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2016

Report outlines performance measures to ensure drug courts are effective

Madison, Wisconsin - April 8, 2016

The National Center for State Courts (NCSC) has developed a comprehensive report establishing 17 areas of measurement that will help ensure drug treatment courts in Wisconsin are performing effectively and efficiently.

The report, entitled “Wisconsin Statewide Drug and Hybrid Court Performance Measures: A Foundation for Performance Management,” is the result of a collaboration between NCSC, the Director of State Courts Office, and an advisory group consisting of judges, county drug treatment program coordinators, and staff from the state court system, the state Department of Justice (DOJ), and the state Department of Corrections.

Wisconsin counties that run treatment court programs will use the report as a guideline for collecting relevant data to evaluate performance in a variety of areas, including, among other things: sobriety; recidivism; restitution; drug-testing, screening, and assessment; supervision; and employment and education.

There are currently about 70 problem-solving courts operating in Wisconsin. The state DOJ is establishing the database for use by counties to gather information. The NCSC report sets targets to provide a point of comparison to help drug court managers assess areas of a program performing well and areas that may be in need of improvement. The performance measures are intended to help provide feedback for making continuous improvement in a treatment court program.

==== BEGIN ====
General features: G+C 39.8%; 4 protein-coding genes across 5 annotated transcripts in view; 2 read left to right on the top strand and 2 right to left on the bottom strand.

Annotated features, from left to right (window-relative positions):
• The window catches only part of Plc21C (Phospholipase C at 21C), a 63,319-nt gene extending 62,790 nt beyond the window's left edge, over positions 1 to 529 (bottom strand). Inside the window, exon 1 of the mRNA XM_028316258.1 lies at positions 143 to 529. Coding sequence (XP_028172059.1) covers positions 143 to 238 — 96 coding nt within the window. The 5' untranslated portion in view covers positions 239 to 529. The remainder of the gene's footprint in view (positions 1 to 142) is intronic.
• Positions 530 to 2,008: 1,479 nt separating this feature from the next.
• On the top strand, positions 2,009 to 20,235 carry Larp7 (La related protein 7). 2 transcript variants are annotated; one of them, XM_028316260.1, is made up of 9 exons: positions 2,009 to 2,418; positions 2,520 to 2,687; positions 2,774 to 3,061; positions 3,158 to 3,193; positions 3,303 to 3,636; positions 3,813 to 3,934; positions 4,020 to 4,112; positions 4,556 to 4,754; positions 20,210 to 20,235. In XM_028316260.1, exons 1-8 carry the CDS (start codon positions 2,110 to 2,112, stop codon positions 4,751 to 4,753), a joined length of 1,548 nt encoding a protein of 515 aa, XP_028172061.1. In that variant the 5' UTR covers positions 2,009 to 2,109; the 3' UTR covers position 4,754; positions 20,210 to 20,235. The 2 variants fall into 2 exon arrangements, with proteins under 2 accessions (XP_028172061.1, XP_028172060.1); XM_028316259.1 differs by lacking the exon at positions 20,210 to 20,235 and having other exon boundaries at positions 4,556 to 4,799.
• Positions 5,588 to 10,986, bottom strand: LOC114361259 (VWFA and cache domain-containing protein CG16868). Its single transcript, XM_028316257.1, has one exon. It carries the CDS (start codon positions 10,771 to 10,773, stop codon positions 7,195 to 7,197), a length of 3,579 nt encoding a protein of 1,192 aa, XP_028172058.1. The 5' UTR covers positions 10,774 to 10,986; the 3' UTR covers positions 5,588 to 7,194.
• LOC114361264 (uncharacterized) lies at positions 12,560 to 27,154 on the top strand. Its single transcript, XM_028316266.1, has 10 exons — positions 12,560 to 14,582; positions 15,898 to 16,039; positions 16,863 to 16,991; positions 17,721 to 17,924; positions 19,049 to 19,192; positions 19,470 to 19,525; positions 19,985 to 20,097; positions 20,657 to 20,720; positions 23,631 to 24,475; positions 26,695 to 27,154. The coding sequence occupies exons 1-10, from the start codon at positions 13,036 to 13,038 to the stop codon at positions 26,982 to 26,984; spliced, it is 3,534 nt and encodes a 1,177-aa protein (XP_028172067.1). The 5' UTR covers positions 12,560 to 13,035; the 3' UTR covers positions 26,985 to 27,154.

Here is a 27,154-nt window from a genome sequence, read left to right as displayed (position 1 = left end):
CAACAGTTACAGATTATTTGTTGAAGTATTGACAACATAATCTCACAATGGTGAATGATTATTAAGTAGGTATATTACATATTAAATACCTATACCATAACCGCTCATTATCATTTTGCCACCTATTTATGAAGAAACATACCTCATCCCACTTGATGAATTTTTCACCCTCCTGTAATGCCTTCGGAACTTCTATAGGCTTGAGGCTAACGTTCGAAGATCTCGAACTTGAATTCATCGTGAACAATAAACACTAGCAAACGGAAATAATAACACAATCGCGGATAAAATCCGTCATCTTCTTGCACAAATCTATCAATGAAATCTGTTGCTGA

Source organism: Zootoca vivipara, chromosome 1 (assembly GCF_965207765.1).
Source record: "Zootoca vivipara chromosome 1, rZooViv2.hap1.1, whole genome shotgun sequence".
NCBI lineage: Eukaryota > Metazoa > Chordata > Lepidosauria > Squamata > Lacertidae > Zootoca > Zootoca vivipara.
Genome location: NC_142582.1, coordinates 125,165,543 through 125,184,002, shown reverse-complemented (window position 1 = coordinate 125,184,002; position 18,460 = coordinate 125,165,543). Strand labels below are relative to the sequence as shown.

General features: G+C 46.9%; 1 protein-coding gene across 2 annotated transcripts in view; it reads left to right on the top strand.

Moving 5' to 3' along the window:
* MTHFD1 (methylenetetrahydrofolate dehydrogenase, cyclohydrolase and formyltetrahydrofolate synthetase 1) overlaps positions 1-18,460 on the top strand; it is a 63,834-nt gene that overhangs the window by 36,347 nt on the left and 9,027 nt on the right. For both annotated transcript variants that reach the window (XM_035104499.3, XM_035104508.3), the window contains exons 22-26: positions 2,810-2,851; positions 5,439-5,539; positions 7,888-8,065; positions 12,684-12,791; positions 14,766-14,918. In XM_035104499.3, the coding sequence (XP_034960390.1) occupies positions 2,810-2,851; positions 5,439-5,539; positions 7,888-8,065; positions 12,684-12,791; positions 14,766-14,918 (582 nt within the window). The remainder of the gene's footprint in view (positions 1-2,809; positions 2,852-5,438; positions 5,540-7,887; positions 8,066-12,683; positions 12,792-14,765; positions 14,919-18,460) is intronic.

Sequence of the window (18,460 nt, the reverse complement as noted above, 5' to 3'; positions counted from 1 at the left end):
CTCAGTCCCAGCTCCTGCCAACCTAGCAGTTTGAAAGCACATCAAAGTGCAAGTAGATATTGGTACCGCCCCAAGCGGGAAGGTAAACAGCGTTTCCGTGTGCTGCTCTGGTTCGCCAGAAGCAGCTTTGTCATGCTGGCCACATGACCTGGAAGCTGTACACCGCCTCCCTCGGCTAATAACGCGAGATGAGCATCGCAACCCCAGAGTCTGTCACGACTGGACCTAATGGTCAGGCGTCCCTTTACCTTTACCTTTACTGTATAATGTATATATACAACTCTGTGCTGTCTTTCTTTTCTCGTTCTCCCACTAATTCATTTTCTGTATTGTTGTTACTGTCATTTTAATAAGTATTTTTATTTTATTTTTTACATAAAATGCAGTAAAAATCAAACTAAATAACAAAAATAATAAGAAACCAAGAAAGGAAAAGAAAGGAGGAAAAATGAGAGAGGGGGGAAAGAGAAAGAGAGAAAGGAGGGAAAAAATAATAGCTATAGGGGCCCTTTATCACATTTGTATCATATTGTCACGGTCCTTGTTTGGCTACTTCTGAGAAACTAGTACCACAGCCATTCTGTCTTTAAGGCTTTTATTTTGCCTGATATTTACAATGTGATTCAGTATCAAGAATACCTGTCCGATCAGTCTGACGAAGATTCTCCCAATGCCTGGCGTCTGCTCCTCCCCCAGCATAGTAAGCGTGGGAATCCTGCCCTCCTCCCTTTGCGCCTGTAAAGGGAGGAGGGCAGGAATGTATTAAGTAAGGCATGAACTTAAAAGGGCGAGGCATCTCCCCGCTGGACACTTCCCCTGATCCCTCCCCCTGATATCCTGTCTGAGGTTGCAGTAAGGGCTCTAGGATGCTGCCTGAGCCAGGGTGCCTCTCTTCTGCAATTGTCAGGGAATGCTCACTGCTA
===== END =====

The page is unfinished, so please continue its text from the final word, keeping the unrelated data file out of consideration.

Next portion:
NCSC notes in the introduction to the report that measuring the performance of drug courts is compelling because they must compete with other priorities of the criminal justice system for a finite amount of resources.

“This makes it incumbent upon drug courts to demonstrate that the limited resources provided to them are used efficiently, and that this expenditure of resources produces the desired outcomes in participants,” part of the introduction reads.

Training sessions on the performance measures have been held at six locations throughout the state. Materials from the sessions are available online. The development of the report was funded under a grant to the Director of State Courts from the U.S. Bureau of Justice Assistance. The training sessions were funded under a grant to DOJ from the U.S Bureau of Justice Assistance.

Contact:
Tom Sheehan
Court Information Officer
(608) 261-6640

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